Austin proper has high property taxes. Great little towns nearby are many and taxes are less than 1/2 Austin, especially if you buy rural and a modular home. Wimberley is very nice and nearby, and closer to San Antonio (air alternatives 1 hr apart SAT vs AUS), Summer heat may drive you to PNW (Oregon / WA). We have rural (rental) homes each place; Income tax free TX (Kerrville) and WA. We live (for FREE) in cabin / guesthouse / apartment on the property. Main home is rented for 10% positive cash flow. Each location was under $100k and great views and much wildlife at the homes, recreation is 'just at the doorway in each place... Recreation center of region)! Since both TX and WA props (and CO props) are rentals that we repair and manage, travel between is a tax deductible expense AGAINST income generated from such!(within IRS rules) (it is better than a personal deduction 1:1 vs 1:90(10% tax rate as a retiree)). .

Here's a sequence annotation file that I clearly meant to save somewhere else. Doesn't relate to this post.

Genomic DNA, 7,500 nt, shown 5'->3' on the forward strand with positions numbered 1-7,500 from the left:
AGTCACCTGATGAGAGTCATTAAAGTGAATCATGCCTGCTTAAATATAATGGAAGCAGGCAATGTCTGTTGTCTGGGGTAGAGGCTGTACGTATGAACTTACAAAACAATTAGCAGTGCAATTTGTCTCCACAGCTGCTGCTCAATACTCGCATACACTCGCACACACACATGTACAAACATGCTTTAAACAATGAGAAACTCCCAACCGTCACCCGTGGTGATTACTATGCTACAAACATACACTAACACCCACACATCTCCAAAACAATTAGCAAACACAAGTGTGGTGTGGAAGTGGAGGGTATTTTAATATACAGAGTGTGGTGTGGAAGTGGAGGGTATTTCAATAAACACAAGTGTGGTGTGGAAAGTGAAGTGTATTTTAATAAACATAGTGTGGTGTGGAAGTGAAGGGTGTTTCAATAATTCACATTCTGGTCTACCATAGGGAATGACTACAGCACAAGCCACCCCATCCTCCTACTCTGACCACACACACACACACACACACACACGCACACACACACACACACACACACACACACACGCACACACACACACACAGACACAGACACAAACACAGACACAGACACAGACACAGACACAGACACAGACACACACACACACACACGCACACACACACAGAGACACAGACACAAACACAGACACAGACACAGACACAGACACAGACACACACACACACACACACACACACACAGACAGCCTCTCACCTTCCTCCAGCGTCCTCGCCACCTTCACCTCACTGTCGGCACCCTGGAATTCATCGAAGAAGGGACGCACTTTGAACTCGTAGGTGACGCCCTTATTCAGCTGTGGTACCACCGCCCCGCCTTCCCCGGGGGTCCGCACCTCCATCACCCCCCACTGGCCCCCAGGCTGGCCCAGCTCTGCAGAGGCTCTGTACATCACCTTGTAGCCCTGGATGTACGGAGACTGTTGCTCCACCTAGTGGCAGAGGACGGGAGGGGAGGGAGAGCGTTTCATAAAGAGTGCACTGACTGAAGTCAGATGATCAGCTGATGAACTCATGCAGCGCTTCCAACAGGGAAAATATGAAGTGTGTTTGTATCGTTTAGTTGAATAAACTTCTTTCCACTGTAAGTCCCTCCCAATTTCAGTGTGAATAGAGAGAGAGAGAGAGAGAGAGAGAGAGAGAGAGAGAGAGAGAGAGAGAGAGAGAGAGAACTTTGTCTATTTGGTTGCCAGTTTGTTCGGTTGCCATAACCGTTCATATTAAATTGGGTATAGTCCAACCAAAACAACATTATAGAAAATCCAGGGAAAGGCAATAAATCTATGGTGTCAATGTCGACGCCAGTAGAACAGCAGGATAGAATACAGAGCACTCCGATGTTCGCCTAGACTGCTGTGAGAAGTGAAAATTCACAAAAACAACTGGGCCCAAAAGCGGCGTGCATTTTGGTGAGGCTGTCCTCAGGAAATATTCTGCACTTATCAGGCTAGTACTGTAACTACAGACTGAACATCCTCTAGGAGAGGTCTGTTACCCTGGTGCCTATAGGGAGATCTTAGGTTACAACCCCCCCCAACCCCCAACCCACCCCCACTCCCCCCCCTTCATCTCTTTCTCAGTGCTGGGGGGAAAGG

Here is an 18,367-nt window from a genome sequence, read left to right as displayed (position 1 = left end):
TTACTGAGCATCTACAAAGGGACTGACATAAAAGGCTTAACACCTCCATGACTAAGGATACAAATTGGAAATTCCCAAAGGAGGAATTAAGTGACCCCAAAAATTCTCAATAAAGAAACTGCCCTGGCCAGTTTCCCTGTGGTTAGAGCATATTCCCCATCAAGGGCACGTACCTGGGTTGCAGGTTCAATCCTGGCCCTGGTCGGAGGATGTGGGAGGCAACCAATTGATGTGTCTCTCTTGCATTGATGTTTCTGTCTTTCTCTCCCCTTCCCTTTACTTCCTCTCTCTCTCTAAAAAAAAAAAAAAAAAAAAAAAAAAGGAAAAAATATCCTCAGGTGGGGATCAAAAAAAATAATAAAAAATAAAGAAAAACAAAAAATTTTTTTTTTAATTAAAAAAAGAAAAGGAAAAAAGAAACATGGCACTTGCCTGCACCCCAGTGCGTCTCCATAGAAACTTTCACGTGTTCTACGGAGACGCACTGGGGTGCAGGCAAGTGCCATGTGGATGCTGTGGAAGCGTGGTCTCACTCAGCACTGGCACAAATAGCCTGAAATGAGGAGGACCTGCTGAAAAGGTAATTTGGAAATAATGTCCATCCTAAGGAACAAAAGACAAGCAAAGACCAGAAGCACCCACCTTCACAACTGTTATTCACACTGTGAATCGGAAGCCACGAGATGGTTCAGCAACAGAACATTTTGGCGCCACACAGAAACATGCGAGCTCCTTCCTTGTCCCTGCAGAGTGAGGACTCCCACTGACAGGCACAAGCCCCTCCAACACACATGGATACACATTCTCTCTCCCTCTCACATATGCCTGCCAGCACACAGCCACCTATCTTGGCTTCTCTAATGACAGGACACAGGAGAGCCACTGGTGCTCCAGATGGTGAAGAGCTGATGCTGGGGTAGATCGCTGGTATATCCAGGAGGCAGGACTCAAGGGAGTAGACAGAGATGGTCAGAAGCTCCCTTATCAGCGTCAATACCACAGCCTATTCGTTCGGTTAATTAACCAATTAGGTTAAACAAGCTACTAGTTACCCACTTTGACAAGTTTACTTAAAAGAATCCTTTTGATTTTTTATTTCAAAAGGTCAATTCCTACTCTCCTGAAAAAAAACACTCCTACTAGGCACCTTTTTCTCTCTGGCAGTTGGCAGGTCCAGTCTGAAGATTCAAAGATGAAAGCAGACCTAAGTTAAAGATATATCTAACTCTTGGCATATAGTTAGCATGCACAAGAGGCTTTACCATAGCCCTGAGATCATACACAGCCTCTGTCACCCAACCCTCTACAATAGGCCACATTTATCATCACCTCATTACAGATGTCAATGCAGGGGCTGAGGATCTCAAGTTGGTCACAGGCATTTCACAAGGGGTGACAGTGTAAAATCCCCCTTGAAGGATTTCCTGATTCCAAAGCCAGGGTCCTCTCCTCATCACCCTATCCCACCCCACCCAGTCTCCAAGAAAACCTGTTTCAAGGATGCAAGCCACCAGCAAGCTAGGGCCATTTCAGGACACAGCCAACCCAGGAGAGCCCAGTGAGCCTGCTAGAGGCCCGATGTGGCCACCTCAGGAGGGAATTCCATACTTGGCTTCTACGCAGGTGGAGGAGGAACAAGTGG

I spent 25+ yrs in Colorado, but Denver is not on my top 1,000 towns in Colorado.
Weather was VERY mild in Loveland / Berthoud (garden spot of Colorado). Sunny and allergy free for most part. Very EZ access to Boulder or Ft Collins (good place for your kids). Water is a BIG issue in Colorado. Buy a cheap home on acreage near town (but on well and with irrigation rights and a canal running through property. Another great choice in Colorado is Colorado Springs. Colorado is not as nationality diverse as CA or PNW.